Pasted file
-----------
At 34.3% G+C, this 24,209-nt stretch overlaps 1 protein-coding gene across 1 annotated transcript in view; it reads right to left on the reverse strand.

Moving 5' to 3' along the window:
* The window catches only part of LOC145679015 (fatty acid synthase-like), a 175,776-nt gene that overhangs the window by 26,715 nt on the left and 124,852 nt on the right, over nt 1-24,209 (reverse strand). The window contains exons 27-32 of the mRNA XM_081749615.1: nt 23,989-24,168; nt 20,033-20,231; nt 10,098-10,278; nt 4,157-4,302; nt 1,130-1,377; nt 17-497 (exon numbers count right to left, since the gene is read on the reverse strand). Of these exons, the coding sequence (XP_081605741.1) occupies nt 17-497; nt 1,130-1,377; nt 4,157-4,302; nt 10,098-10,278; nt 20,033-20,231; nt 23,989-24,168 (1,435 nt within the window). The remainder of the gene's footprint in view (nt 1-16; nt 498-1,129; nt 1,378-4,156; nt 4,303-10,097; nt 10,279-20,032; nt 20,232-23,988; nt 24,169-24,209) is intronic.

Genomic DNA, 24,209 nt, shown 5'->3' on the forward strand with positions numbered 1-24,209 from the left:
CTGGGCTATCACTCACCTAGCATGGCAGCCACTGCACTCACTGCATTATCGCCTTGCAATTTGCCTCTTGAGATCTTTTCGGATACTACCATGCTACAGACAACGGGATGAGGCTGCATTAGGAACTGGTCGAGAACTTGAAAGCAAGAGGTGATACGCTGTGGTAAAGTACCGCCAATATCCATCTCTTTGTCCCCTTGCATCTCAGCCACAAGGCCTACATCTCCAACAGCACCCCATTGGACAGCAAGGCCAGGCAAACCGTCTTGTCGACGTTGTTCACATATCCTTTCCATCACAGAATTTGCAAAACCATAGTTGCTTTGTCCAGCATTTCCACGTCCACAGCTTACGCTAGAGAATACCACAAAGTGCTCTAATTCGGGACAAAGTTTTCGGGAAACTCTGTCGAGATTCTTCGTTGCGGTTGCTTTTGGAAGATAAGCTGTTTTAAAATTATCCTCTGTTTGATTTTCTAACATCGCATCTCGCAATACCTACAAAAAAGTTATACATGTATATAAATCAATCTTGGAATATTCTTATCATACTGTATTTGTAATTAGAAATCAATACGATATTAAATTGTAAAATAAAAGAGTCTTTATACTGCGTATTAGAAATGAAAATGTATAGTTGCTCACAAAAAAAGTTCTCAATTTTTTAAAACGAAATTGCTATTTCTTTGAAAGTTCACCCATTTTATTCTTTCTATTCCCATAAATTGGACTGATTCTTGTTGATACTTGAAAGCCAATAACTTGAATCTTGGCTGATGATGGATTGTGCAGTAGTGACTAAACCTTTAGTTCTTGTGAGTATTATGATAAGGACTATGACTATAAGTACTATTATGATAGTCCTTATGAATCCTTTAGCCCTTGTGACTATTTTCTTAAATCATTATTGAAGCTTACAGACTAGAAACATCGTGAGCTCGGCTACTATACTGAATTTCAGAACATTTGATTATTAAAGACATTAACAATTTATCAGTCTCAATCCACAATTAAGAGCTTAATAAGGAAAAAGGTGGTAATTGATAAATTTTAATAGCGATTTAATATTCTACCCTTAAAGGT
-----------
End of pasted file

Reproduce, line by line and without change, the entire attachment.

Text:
At 34.3% G+C, this 24,209-nt stretch overlaps 1 protein-coding gene across 1 annotated transcript in view; it reads right to left on the reverse strand.

Moving 5' to 3' along the window:
* The window catches only part of LOC145679015 (fatty acid synthase-like), a 175,776-nt gene that overhangs the window by 26,715 nt on the left and 124,852 nt on the right, over nt 1-24,209 (reverse strand). The window contains exons 27-32 of the mRNA XM_081749615.1: nt 23,989-24,168; nt 20,033-20,231; nt 10,098-10,278; nt 4,157-4,302; nt 1,130-1,377; nt 17-497 (exon numbers count right to left, since the gene is read on the reverse strand). Of these exons, the coding sequence (XP_081605741.1) occupies nt 17-497; nt 1,130-1,377; nt 4,157-4,302; nt 10,098-10,278; nt 20,033-20,231; nt 23,989-24,168 (1,435 nt within the window). The remainder of the gene's footprint in view (nt 1-16; nt 498-1,129; nt 1,378-4,156; nt 4,303-10,097; nt 10,279-20,032; nt 20,232-23,988; nt 24,169-24,209) is intronic.

Genomic DNA, 24,209 nt, shown 5'->3' on the forward strand with positions numbered 1-24,209 from the left:
CTGGGCTATCACTCACCTAGCATGGCAGCCACTGCACTCACTGCATTATCGCCTTGCAATTTGCCTCTTGAGATCTTTTCGGATACTACCATGCTACAGACAACGGGATGAGGCTGCATTAGGAACTGGTCGAGAACTTGAAAGCAAGAGGTGATACGCTGTGGTAAAGTACCGCCAATATCCATCTCTTTGTCCCCTTGCATCTCAGCCACAAGGCCTACATCTCCAACAGCACCCCATTGGACAGCAAGGCCAGGCAAACCGTCTTGTCGACGTTGTTCACATATCCTTTCCATCACAGAATTTGCAAAACCATAGTTGCTTTGTCCAGCATTTCCACGTCCACAGCTTACGCTAGAGAATACCACAAAGTGCTCTAATTCGGGACAAAGTTTTCGGGAAACTCTGTCGAGATTCTTCGTTGCGGTTGCTTTTGGAAGATAAGCTGTTTTAAAATTATCCTCTGTTTGATTTTCTAACATCGCATCTCGCAATACCTACAAAAAAGTTATACATGTATATAAATCAATCTTGGAATATTCTTATCATACTGTATTTGTAATTAGAAATCAATACGATATTAAATTGTAAAATAAAAGAGTCTTTATACTGCGTATTAGAAATGAAAATGTATAGTTGCTCACAAAAAAAGTTCTCAATTTTTTAAAACGAAATTGCTATTTCTTTGAAAGTTCACCCATTTTATTCTTTCTATTCCCATAAATTGGACTGATTCTTGTTGATACTTGAAAGCCAATAACTTGAATCTTGGCTGATGATGGATTGTGCAGTAGTGACTAAACCTTTAGTTCTTGTGAGTATTATGATAAGGACTATGACTATAAGTACTATTATGATAGTCCTTATGAATCCTTTAGCCCTTGTGACTATTTTCTTAAATCATTATTGAAGCTTACAGACTAGAAACATCGTGAGCTCGGCTACTATACTGAATTTCAGAACATTTGATTATTAAAGACATTAACAATTTATCAGTCTCAATCCACAATTAAGAGCTTAATAAGGAAAAAGGTGGTAATTGATAAATTTTAATAGCGATTTAATATTCTACCCTTAAAGGT